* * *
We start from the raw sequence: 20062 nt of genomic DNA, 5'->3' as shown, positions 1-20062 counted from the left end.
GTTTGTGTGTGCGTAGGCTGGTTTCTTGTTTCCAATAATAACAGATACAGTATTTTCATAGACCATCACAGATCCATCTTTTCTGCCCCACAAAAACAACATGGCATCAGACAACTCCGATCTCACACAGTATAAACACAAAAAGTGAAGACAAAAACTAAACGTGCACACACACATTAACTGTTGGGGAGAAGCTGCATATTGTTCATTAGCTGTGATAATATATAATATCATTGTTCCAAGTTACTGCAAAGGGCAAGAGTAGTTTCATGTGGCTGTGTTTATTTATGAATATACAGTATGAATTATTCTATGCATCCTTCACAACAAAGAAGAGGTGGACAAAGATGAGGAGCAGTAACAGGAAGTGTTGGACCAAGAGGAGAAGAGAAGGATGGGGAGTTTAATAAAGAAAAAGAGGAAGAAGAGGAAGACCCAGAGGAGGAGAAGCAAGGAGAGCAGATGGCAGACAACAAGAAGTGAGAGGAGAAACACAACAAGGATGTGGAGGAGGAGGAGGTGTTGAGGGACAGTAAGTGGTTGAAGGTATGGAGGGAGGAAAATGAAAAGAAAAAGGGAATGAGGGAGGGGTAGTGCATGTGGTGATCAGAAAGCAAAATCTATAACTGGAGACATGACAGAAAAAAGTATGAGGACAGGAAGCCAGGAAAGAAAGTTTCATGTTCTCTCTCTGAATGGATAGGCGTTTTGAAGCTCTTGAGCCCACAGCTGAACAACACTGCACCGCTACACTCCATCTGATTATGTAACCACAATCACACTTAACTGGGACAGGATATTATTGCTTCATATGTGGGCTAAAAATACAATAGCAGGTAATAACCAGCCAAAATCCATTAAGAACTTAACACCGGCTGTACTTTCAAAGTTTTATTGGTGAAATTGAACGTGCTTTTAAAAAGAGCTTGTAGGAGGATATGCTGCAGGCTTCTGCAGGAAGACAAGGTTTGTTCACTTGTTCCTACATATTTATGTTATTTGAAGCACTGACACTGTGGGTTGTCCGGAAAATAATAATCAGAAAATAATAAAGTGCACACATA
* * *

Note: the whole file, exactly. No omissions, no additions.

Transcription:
We start from the raw sequence: 20062 nt of genomic DNA, 5'->3' as shown, positions 1-20062 counted from the left end.
GTTTGTGTGTGCGTAGGCTGGTTTCTTGTTTCCAATAATAACAGATACAGTATTTTCATAGACCATCACAGATCCATCTTTTCTGCCCCACAAAAACAACATGGCATCAGACAACTCCGATCTCACACAGTATAAACACAAAAAGTGAAGACAAAAACTAAACGTGCACACACACATTAACTGTTGGGGAGAAGCTGCATATTGTTCATTAGCTGTGATAATATATAATATCATTGTTCCAAGTTACTGCAAAGGGCAAGAGTAGTTTCATGTGGCTGTGTTTATTTATGAATATACAGTATGAATTATTCTATGCATCCTTCACAACAAAGAAGAGGTGGACAAAGATGAGGAGCAGTAACAGGAAGTGTTGGACCAAGAGGAGAAGAGAAGGATGGGGAGTTTAATAAAGAAAAAGAGGAAGAAGAGGAAGACCCAGAGGAGGAGAAGCAAGGAGAGCAGATGGCAGACAACAAGAAGTGAGAGGAGAAACACAACAAGGATGTGGAGGAGGAGGAGGTGTTGAGGGACAGTAAGTGGTTGAAGGTATGGAGGGAGGAAAATGAAAAGAAAAAGGGAATGAGGGAGGGGTAGTGCATGTGGTGATCAGAAAGCAAAATCTATAACTGGAGACATGACAGAAAAAAGTATGAGGACAGGAAGCCAGGAAAGAAAGTTTCATGTTCTCTCTCTGAATGGATAGGCGTTTTGAAGCTCTTGAGCCCACAGCTGAACAACACTGCACCGCTACACTCCATCTGATTATGTAACCACAATCACACTTAACTGGGACAGGATATTATTGCTTCATATGTGGGCTAAAAATACAATAGCAGGTAATAACCAGCCAAAATCCATTAAGAACTTAACACCGGCTGTACTTTCAAAGTTTTATTGGTGAAATTGAACGTGCTTTTAAAAAGAGCTTGTAGGAGGATATGCTGCAGGCTTCTGCAGGAAGACAAGGTTTGTTCACTTGTTCCTACATATTTATGTTATTTGAAGCACTGACACTGTGGGTTGTCCGGAAAATAATAATCAGAAAATAATAAAGTGCACACATA